(There’s lots of pictures in this post! Beware! 🙂 )
While it’s always fun to travel back to places you’ve been before, Colton and I decided to take a weekend trip somewhere we’d never been. After little research and basically pointing our fingers to the map of some mountains, we decided on the Wind River Range in Wyoming. Googling some pictures of the area convinced us this was our place, the pictures seemed absolutely beautiful. This would be our first camping trip as a married couple, and we were super excited for our first adventure!
First stop was Devil’s Slide. This is a natural rock formation located in the Weber Canyon of Utah. As a kid, seeing Devil’s Slide always marked that we were far enough away from home for things to stop looking familiar. It always meant that I was headed somewhere fun.
We went up the first weekend the Narrows Campground was open for the summer season. Naturally, we expected it to be a bit chilly, but it was nothing a jacket didn’t take care of. It was amazingly beautiful the entire time. Before we’d even pulled into the canyon where the lake and campground were located, the scenery was stunning.
We were delighted to find that our campsite backed up to the New Forks Lake. There were rather steep trails leading down to the lake, but from our height we could see much of the lake.
As we were one of a few people at the campsite, it was a rather confusing ‘check-in’ because there wasn’t an actual main office, just the trailer of people who lived there seasonally. Next door to our campsite were a retired couple and their two dogs and solar-powered trailer. They came up here every year to fish. Apparently New Forks Lake and the other nearby lakes are nationally famous for their fishing, and we had no idea! Sounds like the type of retirement I want! Since there wasn’t a visitor’s center at the campsite (there were places in the nearby town of Pinedale, but we drove straight through in our hurry to set up camp before nightfall) we drove around the first morning in search of a good hike. We found one that appeared to be a cow trail, but forked off to follow right along the New Forks Lake. Warning, there ARE cows on the trail, and they might look like bears at first, giving you a good scare…) There were flowers everywhere, the water was a beautiful blue, and there were birds and butterflies galore.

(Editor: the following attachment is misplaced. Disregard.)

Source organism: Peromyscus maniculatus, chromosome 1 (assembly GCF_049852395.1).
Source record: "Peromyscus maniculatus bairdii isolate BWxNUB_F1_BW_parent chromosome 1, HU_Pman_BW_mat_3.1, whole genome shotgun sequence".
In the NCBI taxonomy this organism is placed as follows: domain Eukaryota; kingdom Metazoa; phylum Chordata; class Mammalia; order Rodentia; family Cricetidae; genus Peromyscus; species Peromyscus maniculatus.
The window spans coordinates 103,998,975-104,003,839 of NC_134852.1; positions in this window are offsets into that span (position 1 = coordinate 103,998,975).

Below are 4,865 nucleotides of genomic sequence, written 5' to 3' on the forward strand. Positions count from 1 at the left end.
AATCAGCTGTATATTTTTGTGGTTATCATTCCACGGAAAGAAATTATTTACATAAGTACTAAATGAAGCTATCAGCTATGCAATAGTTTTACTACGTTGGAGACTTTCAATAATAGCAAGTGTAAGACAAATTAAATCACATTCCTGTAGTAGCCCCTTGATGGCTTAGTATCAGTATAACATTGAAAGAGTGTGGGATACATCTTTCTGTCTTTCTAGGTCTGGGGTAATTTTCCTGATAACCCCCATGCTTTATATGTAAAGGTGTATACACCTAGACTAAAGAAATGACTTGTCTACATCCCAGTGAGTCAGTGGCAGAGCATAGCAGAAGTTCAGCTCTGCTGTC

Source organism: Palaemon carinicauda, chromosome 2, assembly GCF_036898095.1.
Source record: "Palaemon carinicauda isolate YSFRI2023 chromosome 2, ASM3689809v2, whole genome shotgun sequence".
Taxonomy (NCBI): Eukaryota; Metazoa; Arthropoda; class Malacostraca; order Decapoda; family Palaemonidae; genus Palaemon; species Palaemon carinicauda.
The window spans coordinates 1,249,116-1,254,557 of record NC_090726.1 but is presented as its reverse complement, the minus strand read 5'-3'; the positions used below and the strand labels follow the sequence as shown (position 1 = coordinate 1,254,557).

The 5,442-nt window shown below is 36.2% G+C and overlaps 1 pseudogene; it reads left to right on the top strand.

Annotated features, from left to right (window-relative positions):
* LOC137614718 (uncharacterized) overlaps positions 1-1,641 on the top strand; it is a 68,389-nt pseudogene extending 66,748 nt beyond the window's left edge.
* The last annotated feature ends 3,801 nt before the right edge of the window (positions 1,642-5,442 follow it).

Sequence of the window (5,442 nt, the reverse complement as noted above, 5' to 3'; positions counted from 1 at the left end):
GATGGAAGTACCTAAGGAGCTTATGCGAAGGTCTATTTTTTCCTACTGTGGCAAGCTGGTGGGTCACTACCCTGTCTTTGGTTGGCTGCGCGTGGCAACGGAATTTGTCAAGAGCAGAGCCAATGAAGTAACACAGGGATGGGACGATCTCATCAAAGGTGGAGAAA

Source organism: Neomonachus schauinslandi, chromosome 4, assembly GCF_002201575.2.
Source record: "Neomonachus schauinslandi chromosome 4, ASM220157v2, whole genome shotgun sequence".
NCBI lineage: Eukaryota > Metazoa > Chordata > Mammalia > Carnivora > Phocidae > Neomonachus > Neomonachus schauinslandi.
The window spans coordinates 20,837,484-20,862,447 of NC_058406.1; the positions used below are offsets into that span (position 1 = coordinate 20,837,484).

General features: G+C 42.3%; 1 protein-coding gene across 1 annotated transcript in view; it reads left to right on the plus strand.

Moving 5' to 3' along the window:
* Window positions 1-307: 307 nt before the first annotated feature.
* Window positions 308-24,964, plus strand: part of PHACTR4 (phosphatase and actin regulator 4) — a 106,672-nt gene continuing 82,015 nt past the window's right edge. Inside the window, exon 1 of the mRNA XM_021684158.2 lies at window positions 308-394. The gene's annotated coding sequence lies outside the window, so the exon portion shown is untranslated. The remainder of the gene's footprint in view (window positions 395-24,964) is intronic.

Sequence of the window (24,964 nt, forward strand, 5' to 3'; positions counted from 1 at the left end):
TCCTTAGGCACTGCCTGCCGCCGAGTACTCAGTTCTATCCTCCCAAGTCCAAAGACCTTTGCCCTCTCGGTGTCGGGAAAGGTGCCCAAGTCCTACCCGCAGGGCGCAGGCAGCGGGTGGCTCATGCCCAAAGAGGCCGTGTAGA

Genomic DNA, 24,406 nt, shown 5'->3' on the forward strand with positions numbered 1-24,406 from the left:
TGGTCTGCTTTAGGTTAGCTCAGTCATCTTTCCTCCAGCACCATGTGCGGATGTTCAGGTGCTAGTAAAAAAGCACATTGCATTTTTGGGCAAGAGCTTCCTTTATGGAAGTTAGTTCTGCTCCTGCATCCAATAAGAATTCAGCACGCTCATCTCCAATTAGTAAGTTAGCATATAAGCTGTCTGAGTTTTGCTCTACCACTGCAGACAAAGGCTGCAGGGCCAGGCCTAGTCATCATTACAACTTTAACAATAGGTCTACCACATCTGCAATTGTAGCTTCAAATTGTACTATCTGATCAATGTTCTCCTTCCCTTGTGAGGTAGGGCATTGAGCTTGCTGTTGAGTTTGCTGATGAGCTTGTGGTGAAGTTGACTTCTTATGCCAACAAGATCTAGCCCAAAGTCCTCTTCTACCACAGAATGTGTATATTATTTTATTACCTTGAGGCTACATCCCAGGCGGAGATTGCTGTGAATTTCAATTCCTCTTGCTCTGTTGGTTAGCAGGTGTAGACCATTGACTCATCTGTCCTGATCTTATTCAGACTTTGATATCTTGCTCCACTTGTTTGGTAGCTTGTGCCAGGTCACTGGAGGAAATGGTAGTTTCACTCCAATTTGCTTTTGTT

We’d been warned of several bear sightings in the area recently, and with no bear spray yet (which I would NOT recommend), we didn’t want to go traipsing through the forest. Luckily the lake trail was completely in the open. We kept expecting to see moose around the lake because we saw tracks all over.
The next day we went to the Museum of the Mountain Man in Pinedale. Pinedale is an adorable historic town founded in 1904, but fur traders and Native Americans occupied the area long before. The two groups would have rendezvous in the 1830s to trade along the river. The rendezvous was a big enough deal that the town still celebrates it every August with week-long festivities. The museum was fascinating (if you like that sort of stuff, which we both do). There were relics, stories about mountain men, and paintings from the first person to travel to the area with a mountain man. He painted the area where we’d been driving through, but filled with hundreds of Native Americans. I can’t remember his name, but it was a beautiful painting! http://museumofthemountainman.com
Outside of Pinedale a little ways, we saw a random pull-off, so decided to drive up the dirt road. There was a sign and map of the area, pointing out trading areas of the Mountain Men and Native Americans. There were no buildings or anything modern around, and it was amazing to imagine what life would have been like in the 1830s, living in this perpetually windy but beautiful valley.
After the museum, all I could think about in my romantically-oriented imagination were the Native Americans’ lives, their encounters with the first fur traders, and the extreme lives of the Mountain Men. And also, on the less-romantic spectrum, how tragic the story of the Native Americans is. What a terrible thing that the Europeans did to a culture that was so rich and so old. The Wind River Native Americans were actually from Utah originally. They would have been found in the Bear Lake and Logan Canyon region of Utah. But white settlers took over the area and made a treaty with the Native Americans that sent them to the Wind Rivers.
Before going on more hikes, we purchased bear spray at the visitor’s center and obtained a map of the area. We decided on a hike around Fremont Lake, which took our car quite a ways above the town before depositing us on a hike that we thought for sure was filled with mountain lions. It just seemed like such a place.
We happened to be there during the full moon, which rose directly across the lake from us. It was a still night, watching the moon rise slowly. It was so bright that we even had moon shadows. On our way home, we accidentally took a longer detour, but we met this little guy on the way!
Our first vacation together was a complete success, and one we will be returning to, I’m sure.
Tips for Traveling to the Wind River Range
- Dress in layers, our camp was 7,800 ft in elevation. The winds can and will be cold, and the weather can change quickly
- This is bear country. BRING BEAR SPRAY. Keep your food in your car or in a bear container.
- If you like fishing, this is the place for it! Bring all your gear.
- The particular campground we stayed in had a few water spigots and porta-potties. There was no running water for showering and washing dishes (which you can’t do anyways because of bears.) Be prepared for that, or stay at a different campground or hotel in Pinedale.
- Bring good hiking shoes and sunscreen and a camera.
- There is a good-sized grocery store in Pinedale if you need it.
- Bring a good map of the area and your thirst for history!